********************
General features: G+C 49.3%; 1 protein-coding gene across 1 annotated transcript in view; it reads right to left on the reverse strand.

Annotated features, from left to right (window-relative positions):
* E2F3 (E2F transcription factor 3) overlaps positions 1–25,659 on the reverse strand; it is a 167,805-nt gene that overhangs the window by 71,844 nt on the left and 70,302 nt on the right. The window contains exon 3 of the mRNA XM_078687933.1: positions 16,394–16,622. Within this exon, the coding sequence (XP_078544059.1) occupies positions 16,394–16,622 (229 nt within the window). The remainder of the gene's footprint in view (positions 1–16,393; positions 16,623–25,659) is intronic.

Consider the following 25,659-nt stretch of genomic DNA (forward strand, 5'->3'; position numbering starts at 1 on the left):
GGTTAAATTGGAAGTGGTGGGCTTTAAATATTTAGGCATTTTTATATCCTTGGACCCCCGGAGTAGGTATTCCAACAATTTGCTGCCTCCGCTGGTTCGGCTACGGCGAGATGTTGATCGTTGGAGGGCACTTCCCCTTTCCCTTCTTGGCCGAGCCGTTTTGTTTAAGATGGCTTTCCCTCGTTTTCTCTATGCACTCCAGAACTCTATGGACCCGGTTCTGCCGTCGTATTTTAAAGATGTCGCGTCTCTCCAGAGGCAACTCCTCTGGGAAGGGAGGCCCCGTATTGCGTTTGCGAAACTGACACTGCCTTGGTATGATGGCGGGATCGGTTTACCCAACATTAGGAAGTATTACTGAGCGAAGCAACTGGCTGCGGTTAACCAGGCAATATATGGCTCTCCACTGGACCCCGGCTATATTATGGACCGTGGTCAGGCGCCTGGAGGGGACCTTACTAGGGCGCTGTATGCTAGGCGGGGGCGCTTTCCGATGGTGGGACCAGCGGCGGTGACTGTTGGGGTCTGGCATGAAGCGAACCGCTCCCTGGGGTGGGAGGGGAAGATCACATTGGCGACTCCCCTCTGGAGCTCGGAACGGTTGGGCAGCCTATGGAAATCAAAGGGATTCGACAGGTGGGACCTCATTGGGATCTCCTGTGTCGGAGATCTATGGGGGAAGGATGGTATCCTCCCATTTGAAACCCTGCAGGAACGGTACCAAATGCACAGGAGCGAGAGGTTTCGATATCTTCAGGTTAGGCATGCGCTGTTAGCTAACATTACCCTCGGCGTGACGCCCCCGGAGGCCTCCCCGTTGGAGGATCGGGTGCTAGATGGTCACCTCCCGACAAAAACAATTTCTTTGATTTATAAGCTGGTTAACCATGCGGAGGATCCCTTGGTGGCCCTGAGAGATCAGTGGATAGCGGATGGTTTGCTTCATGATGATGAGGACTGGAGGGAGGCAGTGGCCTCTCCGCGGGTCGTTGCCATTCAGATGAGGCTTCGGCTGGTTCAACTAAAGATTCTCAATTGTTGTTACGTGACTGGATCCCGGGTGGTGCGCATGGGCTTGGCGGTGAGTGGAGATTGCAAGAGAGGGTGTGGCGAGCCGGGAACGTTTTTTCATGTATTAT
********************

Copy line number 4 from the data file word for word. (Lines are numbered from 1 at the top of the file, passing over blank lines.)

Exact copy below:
Consider the following 25,659-nt stretch of genomic DNA (forward strand, 5'->3'; position numbering starts at 1 on the left):